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The same remark is true of Milton's longest epic. To say that Shakespeare is so correct a verbal artist that no change of line or word, in play or sonnet, can be safely made, is not only in violation of the doctrine of human fallibility, but counter to the facts of verbal criticism and the radical law of change in language. To place such a poet as Thomas Gray as high as some recent writers have placed him, obliges us indeed to examine carefully the grounds of our dissent, but by no means is it necessary to withdraw our dissent. To endorse, in any valid sense, much of the tenor of modern opinion as to the poetic merit of the school of Whitman, is altogether impossible, though the oracle at Delphi order it. To tell us that the dramatic poetry of Robert Browning is, as a whole, intelligible to any reader of average ability, does not compel us either to avow that it is thus intelligible to us, or to take our place, thereby, below the level of the average mind. Our own literary progress and that of literature itself, is dependent on our having literary opinions of our own, based on sufficient reasons ready at demand and, as such, tenaciously held, until by, a similar exercise of freedom of thought, we see the way clear to a change of view.

Tradition, the history of opinion, and other elements, perchance, are partial factors in reaching safe results in criticism, but the most essential of all is personal reflection and study. With the life and times of authors before us, and their published works actually in hand, there is no good reason why every student of fair ability should not examine and decide for himself. In no republic is freedom of thought so essential as in that of letters. In no one is there greater need of a declaration of independence against all intellectual tyranny. That intellectual development of Europe of which Dr. Draper has so brilliantly written, is mainly the result of the emancipation of modern thought, and that Literary Development of England and America, now in process, and yet to assume more imposing forms, is to be the normal outgrowth of that personality of opinion which always keeps in view the clearly marked course of historic criticism, and also remembers that there are times when it must courteously and courageously depart therefrom. The spirit of mental and literary servility is by no means dead, and, in this unthinking age, often threatens to crush out all that is noblest and best. Under safe limitations, logical and ethical, the right and duty of private judgment in style and literature are to be as fully emphasized as Milton emphasized them within the sphere of English Politics.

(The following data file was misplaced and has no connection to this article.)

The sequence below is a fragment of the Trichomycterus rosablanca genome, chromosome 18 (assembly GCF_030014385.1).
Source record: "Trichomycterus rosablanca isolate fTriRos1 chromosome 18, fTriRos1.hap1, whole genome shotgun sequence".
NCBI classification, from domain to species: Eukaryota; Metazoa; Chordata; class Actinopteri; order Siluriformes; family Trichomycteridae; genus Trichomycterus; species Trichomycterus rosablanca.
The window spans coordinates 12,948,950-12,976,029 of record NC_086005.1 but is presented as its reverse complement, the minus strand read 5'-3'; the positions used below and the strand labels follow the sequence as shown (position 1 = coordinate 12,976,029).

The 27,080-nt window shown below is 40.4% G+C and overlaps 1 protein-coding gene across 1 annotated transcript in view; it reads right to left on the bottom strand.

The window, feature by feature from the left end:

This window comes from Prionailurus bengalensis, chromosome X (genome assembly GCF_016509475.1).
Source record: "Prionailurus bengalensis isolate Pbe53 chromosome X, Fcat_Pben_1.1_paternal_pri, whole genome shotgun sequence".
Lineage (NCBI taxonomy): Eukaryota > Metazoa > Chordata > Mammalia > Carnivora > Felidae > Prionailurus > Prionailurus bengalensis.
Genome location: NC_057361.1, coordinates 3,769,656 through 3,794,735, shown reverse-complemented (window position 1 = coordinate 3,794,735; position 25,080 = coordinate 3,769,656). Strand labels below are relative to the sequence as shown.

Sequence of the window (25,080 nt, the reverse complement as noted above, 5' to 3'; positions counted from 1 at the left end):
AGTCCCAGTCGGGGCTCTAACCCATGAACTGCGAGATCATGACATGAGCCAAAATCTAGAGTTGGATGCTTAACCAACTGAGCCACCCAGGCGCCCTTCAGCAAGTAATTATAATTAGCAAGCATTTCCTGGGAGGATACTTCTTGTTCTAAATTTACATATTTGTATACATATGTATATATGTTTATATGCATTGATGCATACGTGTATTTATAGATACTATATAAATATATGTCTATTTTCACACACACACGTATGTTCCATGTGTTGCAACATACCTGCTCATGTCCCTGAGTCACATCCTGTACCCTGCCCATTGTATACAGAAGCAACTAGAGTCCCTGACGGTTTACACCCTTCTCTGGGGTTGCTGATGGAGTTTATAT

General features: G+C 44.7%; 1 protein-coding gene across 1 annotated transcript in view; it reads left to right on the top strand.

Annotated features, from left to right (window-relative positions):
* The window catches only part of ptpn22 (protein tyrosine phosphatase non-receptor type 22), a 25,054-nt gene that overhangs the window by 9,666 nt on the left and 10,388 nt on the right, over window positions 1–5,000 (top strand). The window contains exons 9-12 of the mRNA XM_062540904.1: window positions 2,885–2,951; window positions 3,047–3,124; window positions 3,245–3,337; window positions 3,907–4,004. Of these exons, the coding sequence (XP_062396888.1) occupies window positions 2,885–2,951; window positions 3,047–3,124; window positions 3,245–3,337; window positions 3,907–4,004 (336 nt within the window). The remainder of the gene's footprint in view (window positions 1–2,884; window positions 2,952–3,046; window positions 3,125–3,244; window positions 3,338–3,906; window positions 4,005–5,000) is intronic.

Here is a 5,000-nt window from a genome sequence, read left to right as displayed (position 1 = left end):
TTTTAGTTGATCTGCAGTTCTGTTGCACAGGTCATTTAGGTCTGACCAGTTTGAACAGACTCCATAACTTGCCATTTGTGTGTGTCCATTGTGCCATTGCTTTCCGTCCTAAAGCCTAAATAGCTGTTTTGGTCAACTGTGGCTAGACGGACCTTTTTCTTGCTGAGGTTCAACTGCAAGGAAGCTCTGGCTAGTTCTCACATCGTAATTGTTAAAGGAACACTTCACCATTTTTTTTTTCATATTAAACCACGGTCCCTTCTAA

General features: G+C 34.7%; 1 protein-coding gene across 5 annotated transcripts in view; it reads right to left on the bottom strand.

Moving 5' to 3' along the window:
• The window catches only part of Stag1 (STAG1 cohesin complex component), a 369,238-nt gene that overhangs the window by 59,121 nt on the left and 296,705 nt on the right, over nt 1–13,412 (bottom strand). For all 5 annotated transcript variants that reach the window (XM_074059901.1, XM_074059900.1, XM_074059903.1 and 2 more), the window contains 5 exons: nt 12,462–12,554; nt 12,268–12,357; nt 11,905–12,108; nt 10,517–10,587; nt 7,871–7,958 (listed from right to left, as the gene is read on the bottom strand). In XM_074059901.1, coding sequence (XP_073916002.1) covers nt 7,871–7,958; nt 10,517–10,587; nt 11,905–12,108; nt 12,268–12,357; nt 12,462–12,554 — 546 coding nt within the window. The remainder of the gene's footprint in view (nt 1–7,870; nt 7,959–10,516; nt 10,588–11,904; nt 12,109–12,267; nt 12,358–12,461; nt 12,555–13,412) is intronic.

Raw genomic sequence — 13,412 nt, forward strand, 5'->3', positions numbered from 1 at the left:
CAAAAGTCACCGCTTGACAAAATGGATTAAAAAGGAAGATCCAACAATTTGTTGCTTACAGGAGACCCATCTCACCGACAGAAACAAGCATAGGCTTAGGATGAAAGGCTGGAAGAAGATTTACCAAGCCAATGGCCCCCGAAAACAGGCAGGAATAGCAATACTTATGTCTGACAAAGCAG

Beaconsfield, Lord, 31, 188.
Abbey, Westminster, 61. Beauty and Sublimity, 158.
Addison, Joseph, 112.

Biography, English, 59.
Æsthetics and Ethics, 135.

Blackstone, 31.
Agassiz, Louis, J. R., 36 Bossuet, 220.
Ages, Golden, 46.

Brontë, Charlotte, 75.
Alliteration, 163.

Brook Farm, 252,
Arabian Letters, 10.

Browning, Elizabeth B., 54,
Arnold, Matthew, English

Style of, 217.

Browning, Robert, 295.
Classical, 218.

Bryce, James, 208.
Critical and Controversial, Buckle, 140, 289.

Buffon, 26.
Suggestive, 229.

Burke, Edmund, 35.
Serious, 236.

Defects and Faults, 221, 224, Caedmon, 168.

227, 233, 238.
Special Service as a Writer, Cervantes, 59, 202, 208.

Celts, Style of the, 81.

Characters, Shakespearean,75.
Examples, 244.
Arnold, Thomas, 219, 230.

Chaucer, 59, 210.
Authors, South European and Clearness, in Style, 220.

Choate, Rufus, 38.
British, 80.
Authors, of Prose and Verse, Concord School, 273.

Clubs, Literary, 62.

Cousin, Monsieur, 79.

Craik, Professor, 10.
Bacon, Lord, 8, 9, 12, 17. Criticism and Style, 117.
Bancroft, George, 32.

Origin of English Literary
Bascom, Professor, 28.

Criticism, 118.

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